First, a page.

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 The New York City Opera needs to raise $7 million dollars by the end of today otherwise it is filing for bankruptcy, closing its doors and absolutely everyone in the company will lose their jobs, signaling the end to a 70 year-old grand company providing access to live opera for all.

 I was surprised by the lack of donations given to the New York City Opera house over the course of these past couple of weeks even though the company pleaded and tried everything in their power to raise money. NYC Opera even started a $1 million Kickstarter campaign in order to raise some funds but only acquired $250,000 in support of their plea.

It is very unfortunate to see such a wonderful company forced into bankruptcy after years and years of providing the arts to the general public. Now, let’s not confuse the credibility and performances with the lack of finances for New York City Opera.

 According to Marketplace’s interview with Marc Scorca, president of Opera America, ticket sales for opera companies typically account for less than a third of company expenses. Also, consider the fact that their most recent performance, “Anna Nicole”, based on Anna Nicole’s life has been selling out since its premiere.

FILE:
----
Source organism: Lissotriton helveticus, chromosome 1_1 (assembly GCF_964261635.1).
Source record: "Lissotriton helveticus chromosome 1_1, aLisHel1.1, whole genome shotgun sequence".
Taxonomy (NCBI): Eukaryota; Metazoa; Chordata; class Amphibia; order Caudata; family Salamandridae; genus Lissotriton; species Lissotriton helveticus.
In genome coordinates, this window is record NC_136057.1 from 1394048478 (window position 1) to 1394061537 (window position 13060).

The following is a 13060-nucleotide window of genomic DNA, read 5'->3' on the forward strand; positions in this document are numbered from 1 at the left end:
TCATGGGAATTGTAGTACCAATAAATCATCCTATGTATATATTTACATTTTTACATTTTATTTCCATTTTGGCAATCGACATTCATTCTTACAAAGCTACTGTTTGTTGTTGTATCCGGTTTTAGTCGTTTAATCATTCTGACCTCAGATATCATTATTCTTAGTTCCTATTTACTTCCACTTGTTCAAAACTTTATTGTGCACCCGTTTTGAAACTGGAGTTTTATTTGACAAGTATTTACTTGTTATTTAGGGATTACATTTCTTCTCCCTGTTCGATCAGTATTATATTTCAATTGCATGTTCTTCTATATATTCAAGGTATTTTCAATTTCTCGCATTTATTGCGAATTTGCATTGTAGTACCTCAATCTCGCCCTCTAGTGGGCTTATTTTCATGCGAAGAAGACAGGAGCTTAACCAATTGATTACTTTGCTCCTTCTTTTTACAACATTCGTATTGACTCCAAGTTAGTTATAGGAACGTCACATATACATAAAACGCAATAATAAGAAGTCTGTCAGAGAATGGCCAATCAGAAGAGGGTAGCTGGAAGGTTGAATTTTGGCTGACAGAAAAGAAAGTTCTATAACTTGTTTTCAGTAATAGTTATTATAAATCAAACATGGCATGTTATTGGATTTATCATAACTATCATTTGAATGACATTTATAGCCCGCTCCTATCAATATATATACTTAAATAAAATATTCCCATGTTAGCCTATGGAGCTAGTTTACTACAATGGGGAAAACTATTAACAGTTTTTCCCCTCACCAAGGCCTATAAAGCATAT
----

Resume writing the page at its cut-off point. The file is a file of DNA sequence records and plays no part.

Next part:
What I found is that the majority of funds usually came from donors; however, as we have seen over the past couple of years, even decades, the general public is losing interest in classical music, especially smaller opera houses.

 So what does that say for the middle and lower classes? Well, let’s just say tickets at the New York City Opera house typically started from $25 per person; which means the middle class will generally be cut out from accessing live opera seeing as the big guys, like the New York Metropolitan Opera, reign supreme.

All in all, New York opera houses need our help simply because they cannot help themselves when they rely heavily on donations to continue their artistic endeavors. I fear the fall of smaller opera companies in New York and the monopolization of the big guys who will eventually be able to raise ticket prices to the heavens since, the market will lack competition.

 Now all we can do is keep our fingers crossed that some super-rich fellow will donate the necessary funds in the next couple of hours to keep this splendid opera house open for s regular folks to enjoy the arts. 

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Константин Смирнов

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